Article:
The Wall Street bailout bill garnered 140 Democratic votes and just 65 Republican votes en route to defeat, but that didn't stop GOP presidential nominee John McCain from blaming rival Barack Obama and his fellow Democrats for its failure.
... As such, Gov. Palin's image as a "reformer" is part of the storyline the McCain campaign needs to complement the top of its ticket. Her quip about passing on the bridge and "building it ourselves" has been a staple of her stump.
But she's drawn considerable fire as result. Sen. Obama's campaign released an advertisement pointing out her original support of the bridge. And on Monday, an Obama staffer emailed a photo of Gov. Palin holding up a T-shirt that was made shortly after the bridge caught national attention. It reads "NOWHERE ALASKA" and "99901," the zip code of Ketchikan.
The McCain campaign jumped back with spokesman Brian Rogers calling the attacks "hysterical."
"The only people 'lying' about spending are the Obama campaign. The only explanation for their hysterical attacks is that they're afraid that when John McCain and Sarah Palin are in the White House, Barack Obama's nearly $1 billion in earmark spending will stop dead in its tracks," Mr. Rogers said.
At a rally today, Sen. McCain again asserted that Sen. Obama has requested nearly a billion in earmarks. In fact, the Illinois senator requested $311 million last year, according to the Associated Press, and none this year. In comparison, Gov. Palin has requested $750 million in her two years as governor -- which the AP says is the largest per-capita request in the nation.
by Shai Sachs, Sat Sep 06, 2008 at 12:44:24 PM EDT
There have been a lot of interesting stories running across the wires in the world of progressive culture this week. Unfortunately I don't have time to really analyze each of them in-depth, but I thought I'd point them out here:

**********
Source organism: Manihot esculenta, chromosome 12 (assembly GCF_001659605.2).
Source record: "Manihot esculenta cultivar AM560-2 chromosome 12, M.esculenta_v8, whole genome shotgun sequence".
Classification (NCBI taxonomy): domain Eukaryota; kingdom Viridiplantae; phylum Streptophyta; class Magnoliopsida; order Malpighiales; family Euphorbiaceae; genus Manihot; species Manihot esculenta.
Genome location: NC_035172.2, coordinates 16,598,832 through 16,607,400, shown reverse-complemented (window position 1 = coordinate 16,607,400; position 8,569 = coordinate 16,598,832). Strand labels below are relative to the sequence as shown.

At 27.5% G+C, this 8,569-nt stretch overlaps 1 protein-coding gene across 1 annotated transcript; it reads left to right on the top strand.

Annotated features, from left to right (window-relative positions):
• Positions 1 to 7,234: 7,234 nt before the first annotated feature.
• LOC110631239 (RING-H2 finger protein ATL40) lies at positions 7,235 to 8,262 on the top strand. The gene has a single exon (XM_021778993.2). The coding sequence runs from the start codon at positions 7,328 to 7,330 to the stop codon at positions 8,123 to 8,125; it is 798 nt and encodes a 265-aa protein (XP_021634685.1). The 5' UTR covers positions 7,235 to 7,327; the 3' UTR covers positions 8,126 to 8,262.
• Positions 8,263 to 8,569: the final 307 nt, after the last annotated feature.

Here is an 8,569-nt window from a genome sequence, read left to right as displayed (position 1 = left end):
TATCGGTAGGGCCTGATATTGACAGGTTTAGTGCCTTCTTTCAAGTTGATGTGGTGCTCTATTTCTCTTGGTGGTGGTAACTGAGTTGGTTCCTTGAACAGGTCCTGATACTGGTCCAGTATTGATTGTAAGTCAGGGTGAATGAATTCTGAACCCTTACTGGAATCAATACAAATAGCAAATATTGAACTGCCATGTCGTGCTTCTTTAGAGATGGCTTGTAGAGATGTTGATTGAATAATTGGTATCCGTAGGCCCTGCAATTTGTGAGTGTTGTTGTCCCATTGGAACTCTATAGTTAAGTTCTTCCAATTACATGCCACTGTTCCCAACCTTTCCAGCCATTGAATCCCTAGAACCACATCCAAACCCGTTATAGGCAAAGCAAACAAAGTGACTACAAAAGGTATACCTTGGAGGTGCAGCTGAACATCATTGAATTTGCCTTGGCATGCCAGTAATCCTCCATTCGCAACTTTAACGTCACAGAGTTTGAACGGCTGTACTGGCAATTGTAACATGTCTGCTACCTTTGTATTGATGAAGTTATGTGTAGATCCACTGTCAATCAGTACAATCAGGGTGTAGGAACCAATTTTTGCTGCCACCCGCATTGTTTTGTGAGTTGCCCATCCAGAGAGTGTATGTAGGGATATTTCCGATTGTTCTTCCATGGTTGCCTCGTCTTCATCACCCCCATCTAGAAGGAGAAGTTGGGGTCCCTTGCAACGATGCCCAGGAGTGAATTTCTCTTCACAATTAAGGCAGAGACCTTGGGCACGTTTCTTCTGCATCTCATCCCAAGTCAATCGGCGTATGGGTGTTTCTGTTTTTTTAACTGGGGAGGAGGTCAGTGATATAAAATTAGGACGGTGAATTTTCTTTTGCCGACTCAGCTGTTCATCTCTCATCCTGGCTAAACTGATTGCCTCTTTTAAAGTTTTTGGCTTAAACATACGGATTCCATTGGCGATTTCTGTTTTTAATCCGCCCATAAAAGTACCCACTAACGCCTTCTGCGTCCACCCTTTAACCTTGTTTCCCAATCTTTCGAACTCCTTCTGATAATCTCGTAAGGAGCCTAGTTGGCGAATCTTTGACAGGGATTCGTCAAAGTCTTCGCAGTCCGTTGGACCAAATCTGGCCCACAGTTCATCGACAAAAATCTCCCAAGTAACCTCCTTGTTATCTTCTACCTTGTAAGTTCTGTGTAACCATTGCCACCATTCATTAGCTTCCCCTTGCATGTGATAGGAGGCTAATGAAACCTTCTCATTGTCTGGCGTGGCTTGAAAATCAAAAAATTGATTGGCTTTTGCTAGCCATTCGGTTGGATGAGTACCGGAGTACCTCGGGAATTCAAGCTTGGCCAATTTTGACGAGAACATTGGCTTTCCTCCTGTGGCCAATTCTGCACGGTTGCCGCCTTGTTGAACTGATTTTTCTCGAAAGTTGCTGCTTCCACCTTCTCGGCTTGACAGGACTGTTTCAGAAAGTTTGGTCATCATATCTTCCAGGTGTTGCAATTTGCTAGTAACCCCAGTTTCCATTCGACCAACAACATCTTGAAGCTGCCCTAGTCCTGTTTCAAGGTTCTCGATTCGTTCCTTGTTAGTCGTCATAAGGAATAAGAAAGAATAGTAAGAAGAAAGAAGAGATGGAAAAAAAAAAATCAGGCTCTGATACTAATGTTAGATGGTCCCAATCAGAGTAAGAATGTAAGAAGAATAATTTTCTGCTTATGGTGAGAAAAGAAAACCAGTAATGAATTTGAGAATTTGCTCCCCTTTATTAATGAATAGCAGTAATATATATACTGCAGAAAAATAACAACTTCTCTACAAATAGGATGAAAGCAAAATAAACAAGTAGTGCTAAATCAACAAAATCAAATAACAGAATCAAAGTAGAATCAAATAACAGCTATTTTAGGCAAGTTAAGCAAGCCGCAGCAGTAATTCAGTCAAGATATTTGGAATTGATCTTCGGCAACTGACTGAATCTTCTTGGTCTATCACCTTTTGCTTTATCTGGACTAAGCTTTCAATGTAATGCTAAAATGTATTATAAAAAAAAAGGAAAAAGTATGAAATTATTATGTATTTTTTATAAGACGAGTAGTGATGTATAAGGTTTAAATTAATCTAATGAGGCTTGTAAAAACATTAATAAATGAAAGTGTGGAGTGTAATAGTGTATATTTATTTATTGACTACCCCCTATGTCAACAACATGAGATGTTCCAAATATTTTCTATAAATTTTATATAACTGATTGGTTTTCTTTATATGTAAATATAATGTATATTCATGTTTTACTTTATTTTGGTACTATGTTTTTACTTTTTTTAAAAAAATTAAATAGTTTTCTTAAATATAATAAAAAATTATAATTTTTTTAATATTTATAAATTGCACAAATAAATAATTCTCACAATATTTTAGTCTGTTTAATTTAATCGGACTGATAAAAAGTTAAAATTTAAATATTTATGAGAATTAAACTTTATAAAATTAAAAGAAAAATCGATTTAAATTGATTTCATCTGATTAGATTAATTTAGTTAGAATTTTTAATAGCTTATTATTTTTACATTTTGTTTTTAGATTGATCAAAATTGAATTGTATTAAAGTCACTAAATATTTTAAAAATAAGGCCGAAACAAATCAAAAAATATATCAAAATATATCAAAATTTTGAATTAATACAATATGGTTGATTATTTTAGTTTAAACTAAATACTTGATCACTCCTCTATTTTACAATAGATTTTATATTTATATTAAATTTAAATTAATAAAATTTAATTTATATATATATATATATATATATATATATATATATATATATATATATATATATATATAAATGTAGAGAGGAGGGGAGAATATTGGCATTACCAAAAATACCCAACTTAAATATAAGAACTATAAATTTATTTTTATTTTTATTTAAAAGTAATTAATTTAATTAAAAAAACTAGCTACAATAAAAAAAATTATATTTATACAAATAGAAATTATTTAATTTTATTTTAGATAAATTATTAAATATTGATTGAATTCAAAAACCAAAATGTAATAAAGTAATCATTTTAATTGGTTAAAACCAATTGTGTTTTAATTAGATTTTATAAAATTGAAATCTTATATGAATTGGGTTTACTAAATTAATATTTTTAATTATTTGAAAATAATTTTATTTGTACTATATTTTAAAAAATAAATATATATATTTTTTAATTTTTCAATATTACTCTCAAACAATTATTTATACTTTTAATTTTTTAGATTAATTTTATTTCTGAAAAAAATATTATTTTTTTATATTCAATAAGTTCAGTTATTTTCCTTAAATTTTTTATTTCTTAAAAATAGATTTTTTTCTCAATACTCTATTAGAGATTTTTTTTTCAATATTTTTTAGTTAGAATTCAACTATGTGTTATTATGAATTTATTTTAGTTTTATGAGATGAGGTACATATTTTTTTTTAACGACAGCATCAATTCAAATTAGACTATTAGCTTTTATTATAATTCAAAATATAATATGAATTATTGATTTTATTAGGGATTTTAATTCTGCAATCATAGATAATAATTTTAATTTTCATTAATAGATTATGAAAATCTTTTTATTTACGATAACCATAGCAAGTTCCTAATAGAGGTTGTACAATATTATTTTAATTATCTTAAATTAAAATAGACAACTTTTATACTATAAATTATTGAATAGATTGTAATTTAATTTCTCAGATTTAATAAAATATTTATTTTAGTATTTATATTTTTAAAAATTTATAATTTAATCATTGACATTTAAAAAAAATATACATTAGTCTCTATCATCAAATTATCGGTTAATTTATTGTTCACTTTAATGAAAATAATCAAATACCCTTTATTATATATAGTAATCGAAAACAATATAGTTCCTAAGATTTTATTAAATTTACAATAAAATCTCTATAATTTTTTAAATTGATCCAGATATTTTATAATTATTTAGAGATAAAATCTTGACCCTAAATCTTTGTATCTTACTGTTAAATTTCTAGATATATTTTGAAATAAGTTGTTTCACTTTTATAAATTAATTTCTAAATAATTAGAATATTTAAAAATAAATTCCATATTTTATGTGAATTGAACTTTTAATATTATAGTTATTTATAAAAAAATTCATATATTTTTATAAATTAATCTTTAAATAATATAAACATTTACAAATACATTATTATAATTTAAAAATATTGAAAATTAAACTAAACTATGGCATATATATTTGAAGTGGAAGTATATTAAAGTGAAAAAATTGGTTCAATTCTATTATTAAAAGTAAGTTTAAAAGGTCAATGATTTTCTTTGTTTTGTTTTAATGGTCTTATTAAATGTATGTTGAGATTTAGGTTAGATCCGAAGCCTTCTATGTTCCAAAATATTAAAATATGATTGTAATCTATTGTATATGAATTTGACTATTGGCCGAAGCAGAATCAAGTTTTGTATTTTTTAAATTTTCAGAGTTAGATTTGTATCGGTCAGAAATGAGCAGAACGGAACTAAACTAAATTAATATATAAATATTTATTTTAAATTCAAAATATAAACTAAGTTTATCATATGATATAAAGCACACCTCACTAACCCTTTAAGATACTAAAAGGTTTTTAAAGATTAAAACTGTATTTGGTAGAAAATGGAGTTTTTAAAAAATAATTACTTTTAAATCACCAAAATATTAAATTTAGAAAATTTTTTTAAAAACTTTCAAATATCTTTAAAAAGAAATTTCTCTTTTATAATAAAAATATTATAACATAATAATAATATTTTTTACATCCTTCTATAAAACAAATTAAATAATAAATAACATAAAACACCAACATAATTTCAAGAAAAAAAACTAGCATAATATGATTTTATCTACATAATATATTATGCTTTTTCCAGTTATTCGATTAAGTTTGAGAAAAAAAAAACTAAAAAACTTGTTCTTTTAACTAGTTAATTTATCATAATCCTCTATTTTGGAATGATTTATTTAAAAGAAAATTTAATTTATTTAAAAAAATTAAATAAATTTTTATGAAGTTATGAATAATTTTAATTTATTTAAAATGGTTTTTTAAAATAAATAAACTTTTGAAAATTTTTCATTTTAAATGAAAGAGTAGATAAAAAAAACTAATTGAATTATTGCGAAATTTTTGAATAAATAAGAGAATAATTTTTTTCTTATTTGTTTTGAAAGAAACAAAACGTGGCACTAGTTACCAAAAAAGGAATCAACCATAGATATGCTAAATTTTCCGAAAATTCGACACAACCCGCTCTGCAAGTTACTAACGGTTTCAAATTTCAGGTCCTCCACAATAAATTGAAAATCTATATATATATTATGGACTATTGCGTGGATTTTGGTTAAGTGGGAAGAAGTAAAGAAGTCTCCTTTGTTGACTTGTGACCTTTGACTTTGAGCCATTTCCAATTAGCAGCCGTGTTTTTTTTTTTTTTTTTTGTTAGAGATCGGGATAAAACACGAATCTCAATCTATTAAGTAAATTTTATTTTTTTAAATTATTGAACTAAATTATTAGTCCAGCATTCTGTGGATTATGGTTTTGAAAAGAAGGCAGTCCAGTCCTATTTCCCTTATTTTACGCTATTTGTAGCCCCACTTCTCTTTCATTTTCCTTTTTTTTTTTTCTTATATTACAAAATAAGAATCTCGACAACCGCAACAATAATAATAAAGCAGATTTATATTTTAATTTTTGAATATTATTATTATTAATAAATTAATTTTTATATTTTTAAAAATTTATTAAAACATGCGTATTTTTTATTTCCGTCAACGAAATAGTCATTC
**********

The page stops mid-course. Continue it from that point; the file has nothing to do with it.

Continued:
Michael Wolff profiles Rupert Murdoch, owner of Fox News Channel and the Wall Street Journal, in Vanity Fair. As such, he is a constant thorn in the side of progressives, and this is a valuable look behind the scenes.
David Moberg has a great piece on Working America in The Nation. Working America is the AFL-CIO's "community affiliate". Essentially it's a large (2.5-million-member) list of non-union members who sympathize with the union's position on a number of bread-and-butter issues, and it gives the union the ability to extend its electoral might outside the boundaries of its membership. What's more, Working America has also started enlisting its members in support of labor organzing drives, picket lines, and the like.
Over at Build the Echo, Tracy van Slyke talks about digg moving to the left, and progressive new media activism inspired by The Young Turks. Progressive media creators, especially vloggers and podcasters: read this post! Disclosure: van Slyke's organization, The Media Consortium, is a client of my company.
That Amazon discount code, again, is: RGVTUIQY. You can also buy the book at Powells.
Global Labor Strategies has a challenging, thought-provoking post about the big-picture problems facing the labor movement, both in the US and abroad. They argue that service sector organizing and EFCA won't cut it, given the ways corporations are reorganizing globally. It's a fascinating piece, and well worth consideration.
The UFT announces the opening of a labor-friendly charter school in New York City, by Green Dot Public Schools. Given the way charter schools often pit public education advocates against teachers unions, and especially in light of all the hey made about the tiff between the DC city council and DC teachers' unions, I think this is an important development. It's not a revolutionary one - Green Dot operates a number of schools in LA already - but something we should be keeping an eye on nonetheless. It is one more bit of evidence that these two progressive cultural institutions don't need to be at odds.
... and I'm sure there's plenty more out there. If there's anything I missed, feel free to drop it in the comments! I've got a YouTube video to post on Facebook...
Update: Earlier I made the mistake of saying the Vanity Fair profile was of Roger Ailes, when in fact it is of Rupert Murdoch. Sorry about the slip up! Interestingly, one of the choice bits from that profile is that Murdoch said he initially liked Ailes because Ailes was more Murdoch than Murdoch himself, or something like that.